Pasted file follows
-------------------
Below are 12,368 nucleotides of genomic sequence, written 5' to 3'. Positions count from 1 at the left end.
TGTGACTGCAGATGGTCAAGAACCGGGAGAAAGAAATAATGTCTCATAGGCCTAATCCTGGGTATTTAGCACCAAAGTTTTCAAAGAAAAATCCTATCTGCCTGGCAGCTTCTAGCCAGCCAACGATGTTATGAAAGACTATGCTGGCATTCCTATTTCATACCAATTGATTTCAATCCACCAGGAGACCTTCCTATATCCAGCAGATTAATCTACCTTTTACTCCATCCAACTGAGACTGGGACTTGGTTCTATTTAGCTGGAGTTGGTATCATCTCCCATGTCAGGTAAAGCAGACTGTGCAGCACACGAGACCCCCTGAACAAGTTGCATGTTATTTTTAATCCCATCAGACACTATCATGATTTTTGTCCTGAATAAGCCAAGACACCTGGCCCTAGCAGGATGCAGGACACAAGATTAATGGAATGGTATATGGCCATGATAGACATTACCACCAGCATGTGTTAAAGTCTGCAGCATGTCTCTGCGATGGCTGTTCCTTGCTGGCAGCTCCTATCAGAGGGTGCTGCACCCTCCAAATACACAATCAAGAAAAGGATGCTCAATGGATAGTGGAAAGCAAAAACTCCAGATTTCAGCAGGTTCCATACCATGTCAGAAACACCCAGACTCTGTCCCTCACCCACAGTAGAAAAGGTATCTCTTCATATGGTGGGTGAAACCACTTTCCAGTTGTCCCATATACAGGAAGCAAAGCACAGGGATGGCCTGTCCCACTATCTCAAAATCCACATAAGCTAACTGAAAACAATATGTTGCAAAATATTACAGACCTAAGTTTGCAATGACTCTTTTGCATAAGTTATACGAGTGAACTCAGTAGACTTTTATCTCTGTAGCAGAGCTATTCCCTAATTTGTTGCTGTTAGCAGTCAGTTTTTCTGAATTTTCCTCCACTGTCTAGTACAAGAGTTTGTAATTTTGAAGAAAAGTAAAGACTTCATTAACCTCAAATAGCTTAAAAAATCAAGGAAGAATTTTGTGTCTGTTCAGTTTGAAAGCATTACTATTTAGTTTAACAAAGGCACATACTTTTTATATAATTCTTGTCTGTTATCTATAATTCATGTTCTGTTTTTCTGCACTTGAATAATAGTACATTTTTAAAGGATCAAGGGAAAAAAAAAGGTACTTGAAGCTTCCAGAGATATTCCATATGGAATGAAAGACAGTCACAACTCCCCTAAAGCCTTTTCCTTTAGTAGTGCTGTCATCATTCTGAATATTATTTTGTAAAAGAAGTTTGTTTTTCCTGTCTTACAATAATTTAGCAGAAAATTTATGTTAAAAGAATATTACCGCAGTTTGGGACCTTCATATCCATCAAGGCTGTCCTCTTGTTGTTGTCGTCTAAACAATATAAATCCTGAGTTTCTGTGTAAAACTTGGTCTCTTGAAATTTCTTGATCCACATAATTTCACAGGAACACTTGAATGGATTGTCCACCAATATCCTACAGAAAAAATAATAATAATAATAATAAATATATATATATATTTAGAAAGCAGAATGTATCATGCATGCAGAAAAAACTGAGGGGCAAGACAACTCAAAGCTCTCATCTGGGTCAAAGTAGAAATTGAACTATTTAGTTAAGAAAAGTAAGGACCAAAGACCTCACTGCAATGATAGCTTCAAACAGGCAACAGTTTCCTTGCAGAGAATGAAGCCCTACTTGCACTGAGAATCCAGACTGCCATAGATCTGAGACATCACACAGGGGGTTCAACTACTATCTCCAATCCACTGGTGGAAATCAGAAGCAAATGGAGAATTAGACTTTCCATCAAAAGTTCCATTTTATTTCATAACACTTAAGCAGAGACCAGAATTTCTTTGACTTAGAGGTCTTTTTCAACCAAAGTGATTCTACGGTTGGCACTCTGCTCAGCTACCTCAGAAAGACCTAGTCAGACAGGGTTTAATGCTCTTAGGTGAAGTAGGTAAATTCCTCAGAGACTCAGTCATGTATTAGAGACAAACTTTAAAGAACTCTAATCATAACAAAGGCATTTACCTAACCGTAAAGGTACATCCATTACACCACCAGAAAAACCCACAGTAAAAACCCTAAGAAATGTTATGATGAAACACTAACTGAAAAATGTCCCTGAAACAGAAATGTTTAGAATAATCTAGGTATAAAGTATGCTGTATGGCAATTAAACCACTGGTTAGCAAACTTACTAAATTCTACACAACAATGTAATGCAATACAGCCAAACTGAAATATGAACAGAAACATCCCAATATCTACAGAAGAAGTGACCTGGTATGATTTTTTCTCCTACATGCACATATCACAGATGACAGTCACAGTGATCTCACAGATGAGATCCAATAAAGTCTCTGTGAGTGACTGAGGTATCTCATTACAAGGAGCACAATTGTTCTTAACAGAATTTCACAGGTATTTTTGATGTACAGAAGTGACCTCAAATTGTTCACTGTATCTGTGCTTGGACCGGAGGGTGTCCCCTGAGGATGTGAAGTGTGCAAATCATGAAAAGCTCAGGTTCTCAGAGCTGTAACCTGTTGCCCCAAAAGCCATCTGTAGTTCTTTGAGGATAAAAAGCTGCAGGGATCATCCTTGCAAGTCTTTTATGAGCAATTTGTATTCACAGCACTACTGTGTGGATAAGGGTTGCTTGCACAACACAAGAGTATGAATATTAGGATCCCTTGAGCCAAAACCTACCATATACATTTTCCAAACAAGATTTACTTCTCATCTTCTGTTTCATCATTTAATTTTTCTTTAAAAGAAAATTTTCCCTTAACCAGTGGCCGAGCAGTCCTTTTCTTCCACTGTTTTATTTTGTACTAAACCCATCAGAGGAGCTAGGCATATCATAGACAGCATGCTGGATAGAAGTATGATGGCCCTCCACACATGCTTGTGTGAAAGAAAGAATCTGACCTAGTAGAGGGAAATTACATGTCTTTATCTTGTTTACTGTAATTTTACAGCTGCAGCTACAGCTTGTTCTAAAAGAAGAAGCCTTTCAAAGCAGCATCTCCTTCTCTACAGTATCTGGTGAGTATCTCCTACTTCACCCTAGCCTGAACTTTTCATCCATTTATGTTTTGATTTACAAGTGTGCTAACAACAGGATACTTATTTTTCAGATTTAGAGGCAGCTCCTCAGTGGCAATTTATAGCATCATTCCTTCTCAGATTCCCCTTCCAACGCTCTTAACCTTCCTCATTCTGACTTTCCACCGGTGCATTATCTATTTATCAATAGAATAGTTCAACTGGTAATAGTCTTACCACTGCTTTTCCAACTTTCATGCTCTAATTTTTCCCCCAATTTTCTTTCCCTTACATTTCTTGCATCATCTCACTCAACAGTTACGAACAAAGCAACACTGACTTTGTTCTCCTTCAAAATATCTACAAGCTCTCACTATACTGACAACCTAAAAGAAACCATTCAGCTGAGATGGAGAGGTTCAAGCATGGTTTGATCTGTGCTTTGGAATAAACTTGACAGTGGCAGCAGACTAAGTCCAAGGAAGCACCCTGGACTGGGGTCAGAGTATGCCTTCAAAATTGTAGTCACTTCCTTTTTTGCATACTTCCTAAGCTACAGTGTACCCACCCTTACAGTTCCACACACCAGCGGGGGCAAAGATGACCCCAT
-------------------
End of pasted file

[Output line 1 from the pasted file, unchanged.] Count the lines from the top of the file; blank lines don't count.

Below are 12,368 nucleotides of genomic sequence, written 5' to 3'. Positions count from 1 at the left end.